Key factors for wireless power transfer

July 31, 2013

What happens to a resonant wireless power transfer system in the presence of complex electromagnetic environments, such as metal plates? A team of researchers explored the influences at play in this type of situation, and they describe in the American Institute of Physics' journal AIP Advances how efficient wireless power transfer can indeed be achieved in the presence of metal plates.

The team discovered that matching, alignment of the magnetic field, and impedance matching are the most important factors for efficient wireless power transfer. These findings are highly significant, they say, because one futuristic application of wireless power transfer would be to harness and use it via to charge electric vehicles.

Corresponding coils attached to the bottom of an electric vehicle would pick up energy as the vehicle passes over the coils embedded in the highway. With this type of dynamic charging, an electric vehicle's driving range could become unlimited and the size of its batteries would be greatly reduced.

Wireless power transfer technology may find use in a wide range of applications beyond powering electric vehicles, said Xiaofang Yu, an electrical engineer and postdoctoral fellow at Stanford University who led the research.

Other applications may include charging mobile devices, , or even medical devices implanted in the human body.

Explore further: Apple patents a 1-meter-range wireless charging system

More information: The article "Wireless power transfer in the presence of metallic plates: Experimental Results" by Xiaofang Yu, Torbjorn Skauli, Bjorn Skauli, Sunil Sandhu, Peter B. Catrysse, and Shanhui Fan appears in the journal AIP Advances. dx.doi.org/10.1063/1.4809665

Related Stories

Apple patents a 1-meter-range wireless charging system

June 15, 2011

(PhysOrg.com) -- According to a recently submitted patent application by Apple, wireless charging may be a whole new boost. That patent, which is entitled "Wireless power utilization in a local computing environment" is a ...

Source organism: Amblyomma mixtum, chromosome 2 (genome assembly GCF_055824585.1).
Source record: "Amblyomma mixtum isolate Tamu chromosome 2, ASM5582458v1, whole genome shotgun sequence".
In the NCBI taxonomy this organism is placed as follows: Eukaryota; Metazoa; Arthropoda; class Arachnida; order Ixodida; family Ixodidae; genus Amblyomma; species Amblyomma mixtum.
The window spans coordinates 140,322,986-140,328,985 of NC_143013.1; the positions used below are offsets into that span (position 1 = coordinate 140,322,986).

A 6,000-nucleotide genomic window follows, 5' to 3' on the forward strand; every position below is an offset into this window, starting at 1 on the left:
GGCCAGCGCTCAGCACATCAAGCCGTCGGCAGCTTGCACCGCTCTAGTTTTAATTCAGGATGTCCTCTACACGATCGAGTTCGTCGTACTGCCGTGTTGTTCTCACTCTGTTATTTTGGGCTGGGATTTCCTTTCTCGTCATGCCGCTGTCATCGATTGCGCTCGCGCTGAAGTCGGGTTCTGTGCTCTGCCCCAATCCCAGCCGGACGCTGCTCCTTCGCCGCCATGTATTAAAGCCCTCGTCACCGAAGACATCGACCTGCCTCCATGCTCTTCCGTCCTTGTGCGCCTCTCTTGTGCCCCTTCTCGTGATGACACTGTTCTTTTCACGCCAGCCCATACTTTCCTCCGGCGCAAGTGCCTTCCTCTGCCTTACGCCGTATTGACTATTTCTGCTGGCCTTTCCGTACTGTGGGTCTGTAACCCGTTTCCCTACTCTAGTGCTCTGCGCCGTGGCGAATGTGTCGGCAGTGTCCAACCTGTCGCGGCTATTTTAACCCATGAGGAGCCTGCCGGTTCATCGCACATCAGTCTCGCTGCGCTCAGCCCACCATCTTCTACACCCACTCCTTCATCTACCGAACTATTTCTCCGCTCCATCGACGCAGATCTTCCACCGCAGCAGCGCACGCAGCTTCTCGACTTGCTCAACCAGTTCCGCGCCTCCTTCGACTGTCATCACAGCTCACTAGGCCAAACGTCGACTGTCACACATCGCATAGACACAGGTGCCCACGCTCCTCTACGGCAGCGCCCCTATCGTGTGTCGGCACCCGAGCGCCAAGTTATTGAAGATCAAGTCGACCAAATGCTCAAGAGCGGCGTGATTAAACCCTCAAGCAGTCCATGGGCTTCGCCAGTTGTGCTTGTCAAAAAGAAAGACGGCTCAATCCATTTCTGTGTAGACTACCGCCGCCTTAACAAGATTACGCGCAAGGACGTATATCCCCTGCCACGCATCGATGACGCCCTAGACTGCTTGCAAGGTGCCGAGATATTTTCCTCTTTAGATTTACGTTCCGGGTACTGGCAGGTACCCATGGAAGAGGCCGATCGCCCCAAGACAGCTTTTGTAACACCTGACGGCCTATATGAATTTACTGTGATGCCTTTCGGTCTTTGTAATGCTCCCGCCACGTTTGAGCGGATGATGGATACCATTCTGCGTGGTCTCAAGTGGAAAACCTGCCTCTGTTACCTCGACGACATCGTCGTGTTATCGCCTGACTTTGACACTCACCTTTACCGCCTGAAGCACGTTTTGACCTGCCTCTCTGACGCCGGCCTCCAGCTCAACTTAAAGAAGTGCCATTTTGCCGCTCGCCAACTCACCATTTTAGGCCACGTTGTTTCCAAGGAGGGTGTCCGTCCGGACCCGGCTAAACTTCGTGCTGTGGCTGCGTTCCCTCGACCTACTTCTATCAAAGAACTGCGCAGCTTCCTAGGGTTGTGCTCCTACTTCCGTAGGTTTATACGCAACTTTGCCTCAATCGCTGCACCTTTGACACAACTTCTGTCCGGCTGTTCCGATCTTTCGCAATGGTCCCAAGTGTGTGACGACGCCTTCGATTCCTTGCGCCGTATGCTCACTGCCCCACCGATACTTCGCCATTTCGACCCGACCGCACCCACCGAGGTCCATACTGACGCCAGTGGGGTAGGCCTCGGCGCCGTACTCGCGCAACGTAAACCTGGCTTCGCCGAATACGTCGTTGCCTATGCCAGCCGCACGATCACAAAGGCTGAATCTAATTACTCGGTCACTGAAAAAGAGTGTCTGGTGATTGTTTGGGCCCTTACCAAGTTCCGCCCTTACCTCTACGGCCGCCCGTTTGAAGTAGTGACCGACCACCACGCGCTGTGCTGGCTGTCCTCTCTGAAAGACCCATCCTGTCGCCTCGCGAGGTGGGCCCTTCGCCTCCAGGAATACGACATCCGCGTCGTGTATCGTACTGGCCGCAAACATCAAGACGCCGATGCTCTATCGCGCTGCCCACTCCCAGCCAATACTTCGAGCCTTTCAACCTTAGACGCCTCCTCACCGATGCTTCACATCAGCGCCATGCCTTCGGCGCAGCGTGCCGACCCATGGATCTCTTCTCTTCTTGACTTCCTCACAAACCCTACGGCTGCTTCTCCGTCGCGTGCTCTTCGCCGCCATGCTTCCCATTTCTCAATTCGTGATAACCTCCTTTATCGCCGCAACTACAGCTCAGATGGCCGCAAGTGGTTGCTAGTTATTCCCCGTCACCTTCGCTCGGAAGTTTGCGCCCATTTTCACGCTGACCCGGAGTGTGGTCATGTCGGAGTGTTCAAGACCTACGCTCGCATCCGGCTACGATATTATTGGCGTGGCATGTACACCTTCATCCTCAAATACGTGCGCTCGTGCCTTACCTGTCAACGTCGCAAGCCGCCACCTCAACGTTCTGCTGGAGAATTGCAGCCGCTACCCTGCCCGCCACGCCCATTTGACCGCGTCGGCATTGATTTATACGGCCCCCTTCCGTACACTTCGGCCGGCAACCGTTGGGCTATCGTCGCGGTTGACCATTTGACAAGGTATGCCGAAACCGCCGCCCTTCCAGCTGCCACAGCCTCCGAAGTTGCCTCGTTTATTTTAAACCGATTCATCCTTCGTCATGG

Qualcomm's HaloIPT tech brings wireless charging for EVs

January 16, 2012

(PhysOrg.com) -- Qualcomm has demonstrated its new wireless power transmission system for electric vehicles (EVs) at the Consumer Electronics Show (CES). The system, including one pad for power transmitting, another for power-receiving, ...

Charging electric vehicles cheaper and faster

April 30, 2013

Researchers at Chalmers have developed a unique integrated motor drive and battery charger for electric vehicles. Compared to today's electric vehicle chargers, they have managed to shorten the charging time from eight to ...

Recommended for you

Software turns smartphones into tools for medical research

July 27, 2015

Jody Kearns doesn't like to spend time obsessing about her Parkinson's disease. The 56-year-old dietitian from Syracuse, New York, had to give up bicycling because the disorder affected her balance. But she still works, drives ...

Where is solar power headed?

July 22, 2015

Most experts agree that to have a shot at curbing the worst impacts of climate change, we need to extricate our society from fossil fuels and ramp up our use of renewable energy.

1 comment

Adjust slider to filter visible comments by rank

Display comments: newest first

Thnder
not rated yet Jul 31, 2013
"Corresponding coils attached to the bottom of an electric vehicle would pick up energy as the vehicle passes over the coils embedded in the highway."
Sounds expensive. I could see it in certain areas, but this Country has a crap load of Highways.
Oh and how do you charge people for that? Taxes? Tolls? A meter?

Please sign in to add a comment. Registration is free, and takes less than a minute. Read more

Click here to reset your password.
Sign in to get notified via email when new comments are made.